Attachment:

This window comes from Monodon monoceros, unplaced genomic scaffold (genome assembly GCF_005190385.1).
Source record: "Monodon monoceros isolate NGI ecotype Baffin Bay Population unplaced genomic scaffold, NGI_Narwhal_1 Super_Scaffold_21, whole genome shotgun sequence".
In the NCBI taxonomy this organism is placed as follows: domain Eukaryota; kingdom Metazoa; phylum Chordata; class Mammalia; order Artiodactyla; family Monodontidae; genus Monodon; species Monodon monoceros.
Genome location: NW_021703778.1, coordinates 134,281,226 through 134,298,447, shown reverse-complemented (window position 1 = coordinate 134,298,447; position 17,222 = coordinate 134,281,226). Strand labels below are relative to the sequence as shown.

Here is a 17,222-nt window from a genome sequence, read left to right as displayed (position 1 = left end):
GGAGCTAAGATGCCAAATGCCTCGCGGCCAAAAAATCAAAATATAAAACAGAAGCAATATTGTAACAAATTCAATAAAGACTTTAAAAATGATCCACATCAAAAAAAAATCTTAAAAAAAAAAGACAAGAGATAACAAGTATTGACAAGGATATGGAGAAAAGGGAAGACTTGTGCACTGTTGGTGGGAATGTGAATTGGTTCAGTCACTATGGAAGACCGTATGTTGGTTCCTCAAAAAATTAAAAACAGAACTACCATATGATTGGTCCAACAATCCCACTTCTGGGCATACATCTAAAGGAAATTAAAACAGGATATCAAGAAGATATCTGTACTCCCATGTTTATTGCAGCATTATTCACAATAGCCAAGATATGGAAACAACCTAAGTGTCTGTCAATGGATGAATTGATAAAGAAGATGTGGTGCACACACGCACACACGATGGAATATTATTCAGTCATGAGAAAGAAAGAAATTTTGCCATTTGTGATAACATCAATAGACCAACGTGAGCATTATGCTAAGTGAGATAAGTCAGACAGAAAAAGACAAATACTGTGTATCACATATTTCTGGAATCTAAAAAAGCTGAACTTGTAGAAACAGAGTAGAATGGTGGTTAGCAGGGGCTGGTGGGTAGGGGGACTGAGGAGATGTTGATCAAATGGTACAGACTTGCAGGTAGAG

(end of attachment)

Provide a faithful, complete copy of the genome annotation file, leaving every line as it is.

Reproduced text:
This window comes from Monodon monoceros, unplaced genomic scaffold (genome assembly GCF_005190385.1).
Source record: "Monodon monoceros isolate NGI ecotype Baffin Bay Population unplaced genomic scaffold, NGI_Narwhal_1 Super_Scaffold_21, whole genome shotgun sequence".
In the NCBI taxonomy this organism is placed as follows: domain Eukaryota; kingdom Metazoa; phylum Chordata; class Mammalia; order Artiodactyla; family Monodontidae; genus Monodon; species Monodon monoceros.
Genome location: NW_021703778.1, coordinates 134,281,226 through 134,298,447, shown reverse-complemented (window position 1 = coordinate 134,298,447; position 17,222 = coordinate 134,281,226). Strand labels below are relative to the sequence as shown.

Here is a 17,222-nt window from a genome sequence, read left to right as displayed (position 1 = left end):
GGAGCTAAGATGCCAAATGCCTCGCGGCCAAAAAATCAAAATATAAAACAGAAGCAATATTGTAACAAATTCAATAAAGACTTTAAAAATGATCCACATCAAAAAAAAATCTTAAAAAAAAAAGACAAGAGATAACAAGTATTGACAAGGATATGGAGAAAAGGGAAGACTTGTGCACTGTTGGTGGGAATGTGAATTGGTTCAGTCACTATGGAAGACCGTATGTTGGTTCCTCAAAAAATTAAAAACAGAACTACCATATGATTGGTCCAACAATCCCACTTCTGGGCATACATCTAAAGGAAATTAAAACAGGATATCAAGAAGATATCTGTACTCCCATGTTTATTGCAGCATTATTCACAATAGCCAAGATATGGAAACAACCTAAGTGTCTGTCAATGGATGAATTGATAAAGAAGATGTGGTGCACACACGCACACACGATGGAATATTATTCAGTCATGAGAAAGAAAGAAATTTTGCCATTTGTGATAACATCAATAGACCAACGTGAGCATTATGCTAAGTGAGATAAGTCAGACAGAAAAAGACAAATACTGTGTATCACATATTTCTGGAATCTAAAAAAGCTGAACTTGTAGAAACAGAGTAGAATGGTGGTTAGCAGGGGCTGGTGGGTAGGGGGACTGAGGAGATGTTGATCAAATGGTACAGACTTGCAGGTAGAG